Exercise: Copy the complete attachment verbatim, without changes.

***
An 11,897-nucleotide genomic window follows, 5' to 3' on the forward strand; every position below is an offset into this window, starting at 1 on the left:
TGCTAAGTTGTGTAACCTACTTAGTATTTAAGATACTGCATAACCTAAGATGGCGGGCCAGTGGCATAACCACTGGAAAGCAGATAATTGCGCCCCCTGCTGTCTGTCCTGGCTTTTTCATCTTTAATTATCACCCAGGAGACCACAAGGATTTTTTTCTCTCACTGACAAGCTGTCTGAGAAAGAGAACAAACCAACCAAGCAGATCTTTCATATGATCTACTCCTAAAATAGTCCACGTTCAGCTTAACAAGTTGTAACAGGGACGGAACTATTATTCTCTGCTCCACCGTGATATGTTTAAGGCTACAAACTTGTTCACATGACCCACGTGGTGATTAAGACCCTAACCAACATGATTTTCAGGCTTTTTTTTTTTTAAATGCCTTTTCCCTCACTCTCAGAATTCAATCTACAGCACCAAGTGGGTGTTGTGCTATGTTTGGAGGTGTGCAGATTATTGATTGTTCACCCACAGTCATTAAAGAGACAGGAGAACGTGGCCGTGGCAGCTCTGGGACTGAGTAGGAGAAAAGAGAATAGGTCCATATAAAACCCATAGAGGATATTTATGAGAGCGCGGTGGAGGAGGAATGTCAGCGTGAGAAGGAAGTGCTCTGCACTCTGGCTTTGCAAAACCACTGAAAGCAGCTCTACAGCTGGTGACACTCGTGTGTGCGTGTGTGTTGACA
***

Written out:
An 11,897-nucleotide genomic window follows, 5' to 3' on the forward strand; every position below is an offset into this window, starting at 1 on the left:
TGCTAAGTTGTGTAACCTACTTAGTATTTAAGATACTGCATAACCTAAGATGGCGGGCCAGTGGCATAACCACTGGAAAGCAGATAATTGCGCCCCCTGCTGTCTGTCCTGGCTTTTTCATCTTTAATTATCACCCAGGAGACCACAAGGATTTTTTTCTCTCACTGACAAGCTGTCTGAGAAAGAGAACAAACCAACCAAGCAGATCTTTCATATGATCTACTCCTAAAATAGTCCACGTTCAGCTTAACAAGTTGTAACAGGGACGGAACTATTATTCTCTGCTCCACCGTGATATGTTTAAGGCTACAAACTTGTTCACATGACCCACGTGGTGATTAAGACCCTAACCAACATGATTTTCAGGCTTTTTTTTTTTTAAATGCCTTTTCCCTCACTCTCAGAATTCAATCTACAGCACCAAGTGGGTGTTGTGCTATGTTTGGAGGTGTGCAGATTATTGATTGTTCACCCACAGTCATTAAAGAGACAGGAGAACGTGGCCGTGGCAGCTCTGGGACTGAGTAGGAGAAAAGAGAATAGGTCCATATAAAACCCATAGAGGATATTTATGAGAGCGCGGTGGAGGAGGAATGTCAGCGTGAGAAGGAAGTGCTCTGCACTCTGGCTTTGCAAAACCACTGAAAGCAGCTCTACAGCTGGTGACACTCGTGTGTGCGTGTGTGTTGACA